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L. Olivia Brown et al v. Erica Fogle et al


October 18, 2011


The opinion of the court was delivered by: Amy Berman Jackson United States District Judge


Plaintiff L. Olivia Brown, proceeding pro se, sues on behalf of herself and her four minor children under 42 U.S.C. § 1983 and District of Columbia tort law. She alleges that defendants conducted an unconstitutional search of her home in violation of the Fourth Amendment to the United States Constitution. In addition, plaintiff sues defendants for assault and intentional infliction of emotional distress ("IIED"). Plaintiff names as defendants Director Roque Gerald of the District of Columbia's Department of Child and Family Services Agency ("CFSA") and two CFSA social workers, as well as Chief Cathy Lanier of the Metropolitan Police Department ("MPD") and five MPD officers. See Compl. Caption.

Defendants move to dismiss the complaint under Rule 12(b)(6) of the Federal Rules of Civil Procedure on the grounds of failure to state a claim and qualified immunity. Upon consideration of the parties' submissions, the court will grant defendants' motion to dismiss the claims against Director Gerald and Chief Lanier in their individual and official capacities and will deny without prejudice defendants' motion to dismiss on the ground of qualified immunity.*fn1


Plaintiff's Version of Events

Plaintiff alleges that on March 29, 2010, two CFSA social workers, defendants Lateefa Salaam and Erica Fogle, and three MPD officers, defendants Tyrone Wallace, Stephen Haynes, and Michael Pulliam, came to her residence in the southeast quadrant of the District of Columbia "in response to an anonymous complaint concerning the children['s] supervision." Compl. ¶ 10. Plaintiff alleges that "[o]n this occassion [sic][,] six [MPD] [o]fficers demanded entry into [her] residence . . . ." Id. ¶ 11. She further alleges that "on a previous occasion," she had "notified" Salaam that a search warrant was "necessary to come into the Plaintiff's residence." Id. ¶ 12. Thus, when defendants failed to produce a search warrant on March 29, 2010, plaintiff and her children "exit[ed] their home through the rear door and preceeded [sic] to walk from their home, when they were stopped by [MPD officers], identified by the social workers[,] and coerced against their will while under duress to go back into the residence." Id.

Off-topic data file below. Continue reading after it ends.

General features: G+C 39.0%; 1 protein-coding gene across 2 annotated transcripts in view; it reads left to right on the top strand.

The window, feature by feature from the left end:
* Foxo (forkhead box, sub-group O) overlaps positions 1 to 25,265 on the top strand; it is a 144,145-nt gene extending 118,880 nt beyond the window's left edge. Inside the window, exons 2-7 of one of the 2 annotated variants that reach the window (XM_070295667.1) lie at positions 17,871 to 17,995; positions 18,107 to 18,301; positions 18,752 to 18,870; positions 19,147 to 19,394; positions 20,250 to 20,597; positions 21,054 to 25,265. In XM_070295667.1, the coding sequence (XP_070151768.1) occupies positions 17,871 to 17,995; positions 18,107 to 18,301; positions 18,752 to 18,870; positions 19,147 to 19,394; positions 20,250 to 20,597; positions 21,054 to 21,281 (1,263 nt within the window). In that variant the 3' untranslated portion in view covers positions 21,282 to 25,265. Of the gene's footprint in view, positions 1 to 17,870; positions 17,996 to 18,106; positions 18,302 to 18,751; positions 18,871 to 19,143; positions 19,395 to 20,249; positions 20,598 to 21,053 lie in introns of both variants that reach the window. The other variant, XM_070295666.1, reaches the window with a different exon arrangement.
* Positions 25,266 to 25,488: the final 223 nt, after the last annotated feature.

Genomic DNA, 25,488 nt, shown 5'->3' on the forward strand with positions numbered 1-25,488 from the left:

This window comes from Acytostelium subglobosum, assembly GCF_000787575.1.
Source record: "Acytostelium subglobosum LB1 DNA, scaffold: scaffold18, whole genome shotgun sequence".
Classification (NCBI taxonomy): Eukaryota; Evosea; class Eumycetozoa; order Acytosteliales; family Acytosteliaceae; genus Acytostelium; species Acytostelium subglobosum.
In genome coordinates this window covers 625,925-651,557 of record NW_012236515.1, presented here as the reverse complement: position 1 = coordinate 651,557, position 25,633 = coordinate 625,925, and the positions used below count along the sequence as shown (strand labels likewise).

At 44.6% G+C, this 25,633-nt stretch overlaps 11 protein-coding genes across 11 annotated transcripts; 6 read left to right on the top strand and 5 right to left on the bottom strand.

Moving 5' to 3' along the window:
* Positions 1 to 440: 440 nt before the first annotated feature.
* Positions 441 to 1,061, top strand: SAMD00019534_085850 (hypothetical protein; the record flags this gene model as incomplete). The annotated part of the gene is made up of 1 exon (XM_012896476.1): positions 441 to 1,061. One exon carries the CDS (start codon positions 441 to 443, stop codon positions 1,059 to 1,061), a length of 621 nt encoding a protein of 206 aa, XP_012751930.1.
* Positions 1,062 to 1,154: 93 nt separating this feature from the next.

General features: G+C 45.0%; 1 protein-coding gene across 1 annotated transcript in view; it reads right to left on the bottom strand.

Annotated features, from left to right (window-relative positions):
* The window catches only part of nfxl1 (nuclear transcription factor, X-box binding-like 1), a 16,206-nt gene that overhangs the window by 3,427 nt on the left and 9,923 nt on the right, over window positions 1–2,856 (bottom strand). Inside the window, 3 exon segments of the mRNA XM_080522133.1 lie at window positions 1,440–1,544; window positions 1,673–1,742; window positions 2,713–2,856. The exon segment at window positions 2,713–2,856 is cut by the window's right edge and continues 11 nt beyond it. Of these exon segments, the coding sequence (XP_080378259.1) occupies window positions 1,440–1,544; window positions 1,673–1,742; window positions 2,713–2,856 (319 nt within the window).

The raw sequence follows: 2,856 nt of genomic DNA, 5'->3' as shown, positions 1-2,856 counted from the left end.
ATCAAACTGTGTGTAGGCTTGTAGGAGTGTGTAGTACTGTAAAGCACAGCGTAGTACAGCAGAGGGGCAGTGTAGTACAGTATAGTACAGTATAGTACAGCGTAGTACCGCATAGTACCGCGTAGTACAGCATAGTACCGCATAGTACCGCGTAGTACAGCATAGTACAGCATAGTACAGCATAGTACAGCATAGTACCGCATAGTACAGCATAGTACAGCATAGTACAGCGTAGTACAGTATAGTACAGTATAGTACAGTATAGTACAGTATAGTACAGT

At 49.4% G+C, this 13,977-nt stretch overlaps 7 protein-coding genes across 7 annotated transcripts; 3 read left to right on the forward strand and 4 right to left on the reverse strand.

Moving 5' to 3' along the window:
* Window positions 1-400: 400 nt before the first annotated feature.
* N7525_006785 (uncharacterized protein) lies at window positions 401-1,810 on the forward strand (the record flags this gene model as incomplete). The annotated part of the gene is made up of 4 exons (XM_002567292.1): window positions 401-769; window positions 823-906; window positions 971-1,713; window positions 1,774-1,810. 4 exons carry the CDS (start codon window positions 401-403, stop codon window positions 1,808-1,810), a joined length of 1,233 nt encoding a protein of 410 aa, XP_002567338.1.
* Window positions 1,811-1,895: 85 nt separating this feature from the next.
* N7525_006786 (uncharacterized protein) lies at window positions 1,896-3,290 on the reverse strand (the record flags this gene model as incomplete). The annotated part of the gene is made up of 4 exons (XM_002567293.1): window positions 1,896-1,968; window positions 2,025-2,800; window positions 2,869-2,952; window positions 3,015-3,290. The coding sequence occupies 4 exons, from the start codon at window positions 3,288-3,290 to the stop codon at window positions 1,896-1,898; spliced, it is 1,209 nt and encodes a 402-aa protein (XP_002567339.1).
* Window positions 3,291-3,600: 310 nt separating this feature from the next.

Plaintiff alleges that defendants, without her consent, then "combed through the residence, questioning about living quarters, toilet paper, clean clothes, and food in the refrigerator." Id. ¶ 13. Defendants allegedly "confirmed that although [they] did not have a warrant, their agency policy compelled them to obtain entry and perform an inspection, regardless of the true merits of the complaint." Id. ¶ 14. Defendants allegedly "recommended certain precautions or improvements," but found "no conditions which posed any imminent hazard to [plaintiff's] children." Id. ¶ 15.